Okay. So it sounds like buying is, you know, as long as you can find a house and as long as there’s some inventory to choose from, seems like it’s still a good time to buy, even though it is a sellers market.
Yeah. Anything else you want to add about buying.
I think we covered everything. I mean, always good to get a pre-approval. Always good to get a pre-approval from a local lender. A lot of the times the listing agents, when they see all these pre-approvals, if they see somebody with a local name, they feel more comfortable with that offer. Right? So apples to apples, if everything’s equal, and then you have a couple, you know, major companies like Quicken and things like that, Bank of America, and all of a sudden you have NJ Lenders, oh, Justin, I know Justin or whoever it is that puts a little different spin on that offer. But I think that’s important that the listeners should know.
Yeah. We definitely encourage all of our clients to talk to all of our local lenders. It can help in a multiple bid situation because we know when we work with the people that we know well, that, you know, the deal will go smoothly and you guys will do whatever you have to do to make things close on time. And it’s worth it. And often your rates are better if not equal to something that they’re finding online or at bank of America or whatever, have you.
Yeah, that is true. And then on rates I know this whole world is a trending thing, right? Everything is trends. So rates are, I took down some other notes here. I almost forgot. So the 10 year treasury is a good indicator of interest rates. Okay. Now, when the yield goes up, rates go up, yield goes down, rates go down. So that the yield in 2018 was 3.2%. Well, you remember what rates were back then? I mean, higher than they are now. 2020, again, March, April, May the beginning of the pandemic, the treasury plummeted, I mean 0.59%. That’s why we saw, yeah so huge difference. That’s why we saw rates at two and a half. Now, since then the treasury, for instance, today is 1.3%. So basically doubled from what it was last year rates are up. So again, if that trend continues and the treasury goes up, rates go up. Just to give you, you know, that kind of information too. Yeah.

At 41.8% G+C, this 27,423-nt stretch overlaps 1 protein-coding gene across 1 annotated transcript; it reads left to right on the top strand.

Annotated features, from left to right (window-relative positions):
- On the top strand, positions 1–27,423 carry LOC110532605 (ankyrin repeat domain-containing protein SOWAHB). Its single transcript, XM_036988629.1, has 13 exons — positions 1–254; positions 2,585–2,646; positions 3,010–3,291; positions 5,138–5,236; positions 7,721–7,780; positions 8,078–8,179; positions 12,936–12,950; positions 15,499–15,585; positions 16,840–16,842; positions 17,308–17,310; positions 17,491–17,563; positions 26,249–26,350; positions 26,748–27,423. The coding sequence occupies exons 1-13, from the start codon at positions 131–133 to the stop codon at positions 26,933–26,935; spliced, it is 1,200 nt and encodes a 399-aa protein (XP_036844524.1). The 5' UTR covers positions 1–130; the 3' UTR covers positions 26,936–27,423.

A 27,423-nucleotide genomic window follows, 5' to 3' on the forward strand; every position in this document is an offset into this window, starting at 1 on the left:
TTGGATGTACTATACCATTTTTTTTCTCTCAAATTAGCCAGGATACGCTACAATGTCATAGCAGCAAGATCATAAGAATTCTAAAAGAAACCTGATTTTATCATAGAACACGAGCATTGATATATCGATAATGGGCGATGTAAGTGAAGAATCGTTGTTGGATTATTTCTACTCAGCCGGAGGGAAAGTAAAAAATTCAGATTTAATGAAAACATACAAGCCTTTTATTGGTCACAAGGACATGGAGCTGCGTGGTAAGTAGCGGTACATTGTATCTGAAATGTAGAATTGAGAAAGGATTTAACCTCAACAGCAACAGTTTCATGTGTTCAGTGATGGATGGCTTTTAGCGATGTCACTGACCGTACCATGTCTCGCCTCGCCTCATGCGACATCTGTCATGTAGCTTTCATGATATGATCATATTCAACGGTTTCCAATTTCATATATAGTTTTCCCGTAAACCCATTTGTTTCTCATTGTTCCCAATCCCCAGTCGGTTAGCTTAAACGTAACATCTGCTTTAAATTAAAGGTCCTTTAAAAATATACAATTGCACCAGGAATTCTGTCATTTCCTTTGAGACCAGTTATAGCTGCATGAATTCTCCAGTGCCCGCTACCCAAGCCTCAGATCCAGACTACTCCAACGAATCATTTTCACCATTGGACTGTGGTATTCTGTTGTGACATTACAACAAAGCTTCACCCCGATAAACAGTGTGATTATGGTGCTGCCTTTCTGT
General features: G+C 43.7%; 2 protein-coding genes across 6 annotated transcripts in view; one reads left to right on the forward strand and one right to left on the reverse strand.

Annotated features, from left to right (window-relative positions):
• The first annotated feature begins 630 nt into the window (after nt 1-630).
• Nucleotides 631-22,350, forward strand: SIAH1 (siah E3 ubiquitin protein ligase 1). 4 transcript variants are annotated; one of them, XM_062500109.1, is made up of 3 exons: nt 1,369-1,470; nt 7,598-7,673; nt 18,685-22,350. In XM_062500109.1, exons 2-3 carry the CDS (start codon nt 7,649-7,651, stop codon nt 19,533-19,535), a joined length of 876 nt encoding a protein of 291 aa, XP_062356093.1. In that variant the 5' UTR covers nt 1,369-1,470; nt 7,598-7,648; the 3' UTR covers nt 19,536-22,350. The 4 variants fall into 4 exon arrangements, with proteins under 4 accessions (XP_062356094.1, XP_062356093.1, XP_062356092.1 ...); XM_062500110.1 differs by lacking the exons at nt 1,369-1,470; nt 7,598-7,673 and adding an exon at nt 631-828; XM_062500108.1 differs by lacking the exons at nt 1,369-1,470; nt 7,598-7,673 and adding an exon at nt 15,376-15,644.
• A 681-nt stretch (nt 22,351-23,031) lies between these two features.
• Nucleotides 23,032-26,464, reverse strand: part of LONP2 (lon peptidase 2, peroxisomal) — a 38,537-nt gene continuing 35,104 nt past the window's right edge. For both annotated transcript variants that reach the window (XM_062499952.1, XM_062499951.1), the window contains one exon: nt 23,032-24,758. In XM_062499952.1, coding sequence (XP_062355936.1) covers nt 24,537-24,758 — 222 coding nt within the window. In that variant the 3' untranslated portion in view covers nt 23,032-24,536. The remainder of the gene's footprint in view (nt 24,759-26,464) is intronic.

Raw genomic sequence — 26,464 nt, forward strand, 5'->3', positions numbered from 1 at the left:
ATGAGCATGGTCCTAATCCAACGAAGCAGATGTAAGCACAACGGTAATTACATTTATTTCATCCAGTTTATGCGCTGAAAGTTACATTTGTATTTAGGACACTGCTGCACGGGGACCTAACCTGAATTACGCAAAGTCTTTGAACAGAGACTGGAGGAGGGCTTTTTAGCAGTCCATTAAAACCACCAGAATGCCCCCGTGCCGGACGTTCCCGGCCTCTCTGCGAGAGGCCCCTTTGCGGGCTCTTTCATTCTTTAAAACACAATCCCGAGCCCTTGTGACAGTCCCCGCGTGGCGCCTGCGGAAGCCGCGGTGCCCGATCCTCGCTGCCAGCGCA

So they’re, they’re related. They’re not the same numbers, but they’re related in the way they Go up.
Good to know. Good to know. All right, everybody. Well, thank you, Justin. I hope everybody learned something. And as always, if you have questions, reach out to us, we’re happy to connect you with Justin. I’ll put his information below if you want to reach out directly with any questions. And we wish everyone a great weekend.
Have a great weekend. Yes. Yes.
Thank you, Justin. Talk to you soon.